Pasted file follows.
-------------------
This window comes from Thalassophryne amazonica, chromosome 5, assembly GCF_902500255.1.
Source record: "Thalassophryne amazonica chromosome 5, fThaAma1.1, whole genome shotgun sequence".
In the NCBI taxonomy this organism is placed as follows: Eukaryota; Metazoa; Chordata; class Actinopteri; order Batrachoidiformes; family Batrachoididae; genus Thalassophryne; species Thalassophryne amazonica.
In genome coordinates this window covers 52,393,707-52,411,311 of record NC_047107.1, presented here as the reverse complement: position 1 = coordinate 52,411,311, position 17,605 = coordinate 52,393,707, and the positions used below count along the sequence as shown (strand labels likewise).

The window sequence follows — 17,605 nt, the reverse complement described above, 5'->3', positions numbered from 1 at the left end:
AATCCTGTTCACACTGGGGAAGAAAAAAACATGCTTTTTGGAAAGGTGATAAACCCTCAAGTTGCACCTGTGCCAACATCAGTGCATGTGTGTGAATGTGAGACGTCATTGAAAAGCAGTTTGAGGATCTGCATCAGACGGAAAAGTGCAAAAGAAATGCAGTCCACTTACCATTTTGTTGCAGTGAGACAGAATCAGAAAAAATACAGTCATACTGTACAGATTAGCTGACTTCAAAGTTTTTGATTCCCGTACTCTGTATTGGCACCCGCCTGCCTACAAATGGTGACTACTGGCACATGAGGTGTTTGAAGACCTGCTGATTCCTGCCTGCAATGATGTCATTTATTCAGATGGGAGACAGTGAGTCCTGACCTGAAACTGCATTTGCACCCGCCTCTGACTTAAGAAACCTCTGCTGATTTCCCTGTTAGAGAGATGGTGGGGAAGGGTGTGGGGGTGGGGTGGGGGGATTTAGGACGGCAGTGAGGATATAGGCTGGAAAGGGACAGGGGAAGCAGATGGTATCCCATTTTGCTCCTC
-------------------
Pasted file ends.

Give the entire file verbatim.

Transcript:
This window comes from Thalassophryne amazonica, chromosome 5, assembly GCF_902500255.1.
Source record: "Thalassophryne amazonica chromosome 5, fThaAma1.1, whole genome shotgun sequence".
In the NCBI taxonomy this organism is placed as follows: Eukaryota; Metazoa; Chordata; class Actinopteri; order Batrachoidiformes; family Batrachoididae; genus Thalassophryne; species Thalassophryne amazonica.
In genome coordinates this window covers 52,393,707-52,411,311 of record NC_047107.1, presented here as the reverse complement: position 1 = coordinate 52,411,311, position 17,605 = coordinate 52,393,707, and the positions used below count along the sequence as shown (strand labels likewise).

The window sequence follows — 17,605 nt, the reverse complement described above, 5'->3', positions numbered from 1 at the left end:
AATCCTGTTCACACTGGGGAAGAAAAAAACATGCTTTTTGGAAAGGTGATAAACCCTCAAGTTGCACCTGTGCCAACATCAGTGCATGTGTGTGAATGTGAGACGTCATTGAAAAGCAGTTTGAGGATCTGCATCAGACGGAAAAGTGCAAAAGAAATGCAGTCCACTTACCATTTTGTTGCAGTGAGACAGAATCAGAAAAAATACAGTCATACTGTACAGATTAGCTGACTTCAAAGTTTTTGATTCCCGTACTCTGTATTGGCACCCGCCTGCCTACAAATGGTGACTACTGGCACATGAGGTGTTTGAAGACCTGCTGATTCCTGCCTGCAATGATGTCATTTATTCAGATGGGAGACAGTGAGTCCTGACCTGAAACTGCATTTGCACCCGCCTCTGACTTAAGAAACCTCTGCTGATTTCCCTGTTAGAGAGATGGTGGGGAAGGGTGTGGGGGTGGGGTGGGGGGATTTAGGACGGCAGTGAGGATATAGGCTGGAAAGGGACAGGGGAAGCAGATGGTATCCCATTTTGCTCCTC